You Are Not Going to Die In a Plane Crash, Period

San Francisco crash only underscores how rare airline fatalities are
By Kevin Spak,  Newser Staff
Posted Jul 9, 2013 11:42 AM CDT
You Are Not Going to Die In a Plane Crash, Period
In this Saturday, July 6, 2013 aerial photo, the wreckage of Asiana Flight 214 lies on the ground after it crashed at the San Francisco International Airport, in San Francisco.   (AP Photo/Marcio Jose Sanchez)

Statistically speaking, you are not going to die in a plane crash. "People are understandably troubled by the crash of Asiana Airlines Flight 214," management science and statistics professor Arnold Barnett writes at CNN, and it is tragic that two teens died. But "it is remarkable that 99% of the passengers survived the accident," and that those two deaths were the first on any commercial flight in the US in four and a half years, a period in which 3 billion people have flown.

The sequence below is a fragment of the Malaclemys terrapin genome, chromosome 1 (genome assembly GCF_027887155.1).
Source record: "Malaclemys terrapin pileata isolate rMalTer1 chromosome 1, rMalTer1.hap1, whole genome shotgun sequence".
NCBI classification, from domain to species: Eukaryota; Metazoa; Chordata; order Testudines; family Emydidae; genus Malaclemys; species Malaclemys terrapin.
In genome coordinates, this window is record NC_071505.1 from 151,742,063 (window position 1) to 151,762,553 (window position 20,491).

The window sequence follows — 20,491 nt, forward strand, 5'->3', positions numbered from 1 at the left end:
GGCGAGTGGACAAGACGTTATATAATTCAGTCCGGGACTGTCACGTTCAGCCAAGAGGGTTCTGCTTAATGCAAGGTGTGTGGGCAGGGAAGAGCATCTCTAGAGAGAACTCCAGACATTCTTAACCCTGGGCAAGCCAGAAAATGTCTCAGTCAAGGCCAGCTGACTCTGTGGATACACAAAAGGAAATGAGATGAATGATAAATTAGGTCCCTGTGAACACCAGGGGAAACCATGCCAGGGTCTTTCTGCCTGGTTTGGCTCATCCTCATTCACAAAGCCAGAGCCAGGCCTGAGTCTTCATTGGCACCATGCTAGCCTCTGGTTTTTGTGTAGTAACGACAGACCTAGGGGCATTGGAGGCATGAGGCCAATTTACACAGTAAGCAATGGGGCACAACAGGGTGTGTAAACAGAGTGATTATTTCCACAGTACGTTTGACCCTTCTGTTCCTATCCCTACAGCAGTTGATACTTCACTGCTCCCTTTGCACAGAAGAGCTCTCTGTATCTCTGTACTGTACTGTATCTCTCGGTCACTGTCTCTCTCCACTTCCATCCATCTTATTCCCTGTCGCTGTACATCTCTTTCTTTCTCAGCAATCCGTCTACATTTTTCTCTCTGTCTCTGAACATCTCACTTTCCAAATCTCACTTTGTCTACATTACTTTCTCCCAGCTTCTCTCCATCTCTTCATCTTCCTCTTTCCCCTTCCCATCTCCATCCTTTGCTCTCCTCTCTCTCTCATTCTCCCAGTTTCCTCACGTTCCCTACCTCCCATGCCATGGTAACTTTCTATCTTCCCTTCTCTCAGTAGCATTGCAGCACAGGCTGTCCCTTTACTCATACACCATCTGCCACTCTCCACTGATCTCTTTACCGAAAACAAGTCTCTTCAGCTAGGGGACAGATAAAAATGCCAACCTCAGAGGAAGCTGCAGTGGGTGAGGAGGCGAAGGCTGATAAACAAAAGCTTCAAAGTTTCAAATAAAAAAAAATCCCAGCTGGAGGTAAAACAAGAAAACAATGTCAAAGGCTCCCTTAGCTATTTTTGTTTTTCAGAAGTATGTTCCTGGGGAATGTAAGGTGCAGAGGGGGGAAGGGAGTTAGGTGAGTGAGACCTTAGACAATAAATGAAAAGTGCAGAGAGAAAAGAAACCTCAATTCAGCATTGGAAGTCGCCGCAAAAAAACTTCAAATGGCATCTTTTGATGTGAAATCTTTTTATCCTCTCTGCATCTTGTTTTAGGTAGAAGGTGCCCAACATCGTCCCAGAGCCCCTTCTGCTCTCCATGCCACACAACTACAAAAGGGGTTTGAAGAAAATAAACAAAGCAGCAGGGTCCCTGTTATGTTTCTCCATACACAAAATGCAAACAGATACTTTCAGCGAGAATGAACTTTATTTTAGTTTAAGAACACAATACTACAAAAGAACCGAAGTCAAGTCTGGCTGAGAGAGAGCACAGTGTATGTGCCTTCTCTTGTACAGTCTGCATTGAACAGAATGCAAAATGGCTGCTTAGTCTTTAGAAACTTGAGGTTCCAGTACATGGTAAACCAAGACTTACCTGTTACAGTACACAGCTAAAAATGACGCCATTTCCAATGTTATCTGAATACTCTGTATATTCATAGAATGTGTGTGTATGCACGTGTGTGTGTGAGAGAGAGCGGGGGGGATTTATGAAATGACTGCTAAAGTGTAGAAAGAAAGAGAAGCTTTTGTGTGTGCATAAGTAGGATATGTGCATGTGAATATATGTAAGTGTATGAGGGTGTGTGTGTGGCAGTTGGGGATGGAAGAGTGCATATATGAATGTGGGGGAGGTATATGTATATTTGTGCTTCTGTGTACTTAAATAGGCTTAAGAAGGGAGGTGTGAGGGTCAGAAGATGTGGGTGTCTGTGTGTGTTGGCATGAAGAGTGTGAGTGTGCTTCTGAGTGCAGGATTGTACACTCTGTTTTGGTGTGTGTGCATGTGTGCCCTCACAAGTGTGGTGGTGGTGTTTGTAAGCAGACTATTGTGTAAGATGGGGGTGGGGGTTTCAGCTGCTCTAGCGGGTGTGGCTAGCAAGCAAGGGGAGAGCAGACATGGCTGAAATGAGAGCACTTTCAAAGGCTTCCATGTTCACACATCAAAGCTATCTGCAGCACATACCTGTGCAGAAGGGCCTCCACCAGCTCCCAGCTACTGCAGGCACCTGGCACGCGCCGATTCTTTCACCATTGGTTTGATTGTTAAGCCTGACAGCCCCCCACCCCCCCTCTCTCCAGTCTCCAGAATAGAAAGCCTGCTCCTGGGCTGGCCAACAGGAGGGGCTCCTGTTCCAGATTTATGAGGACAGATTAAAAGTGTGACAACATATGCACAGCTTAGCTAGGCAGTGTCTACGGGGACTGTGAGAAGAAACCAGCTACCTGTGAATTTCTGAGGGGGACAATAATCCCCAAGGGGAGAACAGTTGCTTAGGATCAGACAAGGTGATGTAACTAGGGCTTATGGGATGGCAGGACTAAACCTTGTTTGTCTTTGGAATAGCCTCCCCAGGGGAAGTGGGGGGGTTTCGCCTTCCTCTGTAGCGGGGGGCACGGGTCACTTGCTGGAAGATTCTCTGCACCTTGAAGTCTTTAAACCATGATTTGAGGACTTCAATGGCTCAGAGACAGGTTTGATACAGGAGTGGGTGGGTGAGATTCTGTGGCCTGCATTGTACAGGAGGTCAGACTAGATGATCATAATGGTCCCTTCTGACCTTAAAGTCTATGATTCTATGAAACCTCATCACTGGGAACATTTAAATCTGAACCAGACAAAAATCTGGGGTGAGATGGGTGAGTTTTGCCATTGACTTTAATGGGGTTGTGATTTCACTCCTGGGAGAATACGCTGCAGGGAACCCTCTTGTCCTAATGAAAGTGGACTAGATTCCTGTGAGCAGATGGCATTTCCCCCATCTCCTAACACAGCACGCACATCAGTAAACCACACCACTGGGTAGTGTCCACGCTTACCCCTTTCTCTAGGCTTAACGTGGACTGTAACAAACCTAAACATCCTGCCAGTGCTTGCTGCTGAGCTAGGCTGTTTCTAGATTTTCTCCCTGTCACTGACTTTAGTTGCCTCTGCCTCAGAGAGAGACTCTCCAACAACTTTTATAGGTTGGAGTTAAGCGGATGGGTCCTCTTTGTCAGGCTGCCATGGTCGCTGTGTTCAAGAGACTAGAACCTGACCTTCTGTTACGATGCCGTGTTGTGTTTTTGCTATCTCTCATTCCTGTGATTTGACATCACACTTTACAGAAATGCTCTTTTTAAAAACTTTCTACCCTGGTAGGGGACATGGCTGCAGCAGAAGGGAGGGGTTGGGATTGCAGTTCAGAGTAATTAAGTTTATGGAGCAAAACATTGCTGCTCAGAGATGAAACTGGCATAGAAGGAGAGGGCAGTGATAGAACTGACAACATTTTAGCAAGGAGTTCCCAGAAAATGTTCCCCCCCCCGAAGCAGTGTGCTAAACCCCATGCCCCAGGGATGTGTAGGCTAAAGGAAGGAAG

"Two in 3 billion is a very small number," Barnett points out. "At that risk per flight, a traveler could on average fly once a day for 4 million years before succumbing to a fatal crash." You're more likely to become president, or win a Nobel Prize. That doesn't mean the NTSB shouldn't rigorously investigate the crash's possible causes, and we should all hope that their efforts prevent this from ever happening again. "And given the progress to date in aviation safety, that hope is anything but forlorn," Barnett concludes. Click for his full column. (More Asiana Airlines stories.)

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